40. 40. Goals & CharacteristicsGoals & Characteristics • Product quality andProduct quality and performance achieved andperformance achieved and assured by design of effectiveassured by design of effective and efficient manufacturingand efficient manufacturing processesprocesses • Product specifications basedProduct specifications based on mechanistic understandingon mechanistic understanding of how formulation andof how formulation and process factors impactprocess factors impact product performanceproduct performance • An ability to effect continuousAn ability to effect continuous improvement and continuousimprovement and continuous "real time" assurance of"real time" assurance of qualityquality • Develop effective CAPA –Develop effective CAPA – eliminate “special cause”eliminate “special cause” variabilityvariability • Utilize Process capability analysisUtilize Process capability analysis – reduce/control “common cause”– reduce/control “common cause” variabilityvariability • Identify, understand and acquireIdentify, understand and acquire ability to predict critical to qualityability to predict critical to quality attributes (CQA)attributes (CQA) (product/process/measurement)(product/process/measurement) • Focus on the “critical few”Focus on the “critical few” • Establish CQA target values andEstablish CQA target values and acceptable variability around theacceptable variability around the target valuetarget value • Utilize a monitoring system thatUtilize a monitoring system that demonstrates “state of control”demonstrates “state of control” preferably based on criticalpreferably based on critical material attributes (not just endmaterial attributes (not just end product testing)product testing)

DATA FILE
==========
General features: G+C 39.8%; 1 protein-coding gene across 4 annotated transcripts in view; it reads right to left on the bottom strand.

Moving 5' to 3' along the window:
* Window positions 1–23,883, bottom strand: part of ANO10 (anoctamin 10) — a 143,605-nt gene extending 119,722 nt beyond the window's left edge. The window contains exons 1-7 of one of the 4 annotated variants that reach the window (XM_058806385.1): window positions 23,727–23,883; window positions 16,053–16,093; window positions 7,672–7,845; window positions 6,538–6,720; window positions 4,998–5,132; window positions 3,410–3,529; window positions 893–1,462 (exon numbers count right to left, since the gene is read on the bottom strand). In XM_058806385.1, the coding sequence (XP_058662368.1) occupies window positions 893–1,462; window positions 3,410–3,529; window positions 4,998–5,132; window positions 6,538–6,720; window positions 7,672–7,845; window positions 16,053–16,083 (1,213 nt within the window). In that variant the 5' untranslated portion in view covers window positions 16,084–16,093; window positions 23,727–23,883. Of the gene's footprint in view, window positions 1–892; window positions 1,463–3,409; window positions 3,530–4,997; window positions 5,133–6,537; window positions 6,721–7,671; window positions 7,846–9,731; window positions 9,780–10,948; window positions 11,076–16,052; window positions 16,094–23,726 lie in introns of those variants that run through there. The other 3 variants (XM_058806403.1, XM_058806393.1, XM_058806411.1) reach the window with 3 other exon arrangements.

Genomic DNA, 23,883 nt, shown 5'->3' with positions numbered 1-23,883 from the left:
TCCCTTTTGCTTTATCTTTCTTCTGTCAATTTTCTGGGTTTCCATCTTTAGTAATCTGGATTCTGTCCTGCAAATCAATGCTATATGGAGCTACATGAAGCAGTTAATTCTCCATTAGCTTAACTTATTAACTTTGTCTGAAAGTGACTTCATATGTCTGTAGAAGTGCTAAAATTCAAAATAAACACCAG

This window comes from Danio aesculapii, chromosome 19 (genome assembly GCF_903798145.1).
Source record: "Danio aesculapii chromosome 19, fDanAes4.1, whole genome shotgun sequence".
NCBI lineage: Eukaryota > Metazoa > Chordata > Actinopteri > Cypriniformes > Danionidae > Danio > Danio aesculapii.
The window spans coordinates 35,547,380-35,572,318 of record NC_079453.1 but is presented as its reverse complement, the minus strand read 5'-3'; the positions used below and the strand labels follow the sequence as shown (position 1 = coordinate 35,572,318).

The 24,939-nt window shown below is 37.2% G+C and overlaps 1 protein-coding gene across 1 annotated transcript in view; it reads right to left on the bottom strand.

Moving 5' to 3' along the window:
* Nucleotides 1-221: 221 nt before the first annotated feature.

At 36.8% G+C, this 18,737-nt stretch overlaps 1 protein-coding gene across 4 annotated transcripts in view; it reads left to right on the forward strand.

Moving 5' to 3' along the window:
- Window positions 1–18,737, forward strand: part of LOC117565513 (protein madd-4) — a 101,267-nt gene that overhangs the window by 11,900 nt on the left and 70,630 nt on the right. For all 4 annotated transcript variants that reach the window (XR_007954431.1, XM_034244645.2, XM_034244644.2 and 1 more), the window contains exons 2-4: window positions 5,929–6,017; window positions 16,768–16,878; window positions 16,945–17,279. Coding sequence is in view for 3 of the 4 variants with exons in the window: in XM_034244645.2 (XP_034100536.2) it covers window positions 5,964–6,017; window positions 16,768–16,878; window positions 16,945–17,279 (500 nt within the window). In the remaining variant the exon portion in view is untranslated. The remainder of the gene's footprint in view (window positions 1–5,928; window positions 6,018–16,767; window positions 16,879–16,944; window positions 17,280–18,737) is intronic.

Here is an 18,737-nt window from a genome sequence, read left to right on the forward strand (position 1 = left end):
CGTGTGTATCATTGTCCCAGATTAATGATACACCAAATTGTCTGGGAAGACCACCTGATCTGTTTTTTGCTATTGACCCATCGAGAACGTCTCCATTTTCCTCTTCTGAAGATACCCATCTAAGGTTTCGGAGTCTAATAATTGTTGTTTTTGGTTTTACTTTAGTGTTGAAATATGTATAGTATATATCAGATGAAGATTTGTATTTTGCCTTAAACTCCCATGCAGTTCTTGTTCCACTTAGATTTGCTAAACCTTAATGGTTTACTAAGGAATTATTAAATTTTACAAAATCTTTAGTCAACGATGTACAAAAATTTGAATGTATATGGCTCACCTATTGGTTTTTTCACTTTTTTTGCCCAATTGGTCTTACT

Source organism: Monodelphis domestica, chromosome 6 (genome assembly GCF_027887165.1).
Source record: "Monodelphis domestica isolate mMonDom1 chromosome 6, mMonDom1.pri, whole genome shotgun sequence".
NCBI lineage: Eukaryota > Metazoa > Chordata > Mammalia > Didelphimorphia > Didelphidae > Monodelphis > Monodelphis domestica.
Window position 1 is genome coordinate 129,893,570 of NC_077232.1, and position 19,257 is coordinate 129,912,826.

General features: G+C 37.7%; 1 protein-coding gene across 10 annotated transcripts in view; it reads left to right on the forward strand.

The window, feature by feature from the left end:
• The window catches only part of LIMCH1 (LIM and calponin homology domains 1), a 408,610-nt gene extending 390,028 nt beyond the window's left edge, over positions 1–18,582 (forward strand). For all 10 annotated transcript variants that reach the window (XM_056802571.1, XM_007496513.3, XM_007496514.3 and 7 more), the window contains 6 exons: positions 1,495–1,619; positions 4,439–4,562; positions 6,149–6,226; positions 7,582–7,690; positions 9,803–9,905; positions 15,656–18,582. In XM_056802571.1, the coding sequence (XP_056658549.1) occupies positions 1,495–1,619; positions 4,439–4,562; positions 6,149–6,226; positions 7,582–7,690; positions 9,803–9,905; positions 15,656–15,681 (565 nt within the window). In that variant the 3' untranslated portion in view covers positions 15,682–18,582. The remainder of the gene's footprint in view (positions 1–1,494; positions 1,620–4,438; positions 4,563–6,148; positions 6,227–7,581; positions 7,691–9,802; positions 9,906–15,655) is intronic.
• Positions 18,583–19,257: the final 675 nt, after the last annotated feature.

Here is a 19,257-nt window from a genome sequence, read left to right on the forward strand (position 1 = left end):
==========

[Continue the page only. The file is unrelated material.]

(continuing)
41. 41. SummarySummary • Background & TerminologyBackground & Terminology • Pharmaceutical product and processPharmaceutical product and process quality – what is the current “sigma”?quality – what is the current “sigma”? • Challenges in moving towards “6-sigma”Challenges in moving towards “6-sigma” levels?levels? • What are the steps necessary for theWhat are the steps necessary for the pharmaceutical continuous improvementpharmaceutical continuous improvement journey in the 21journey in the 21stst Century?Century?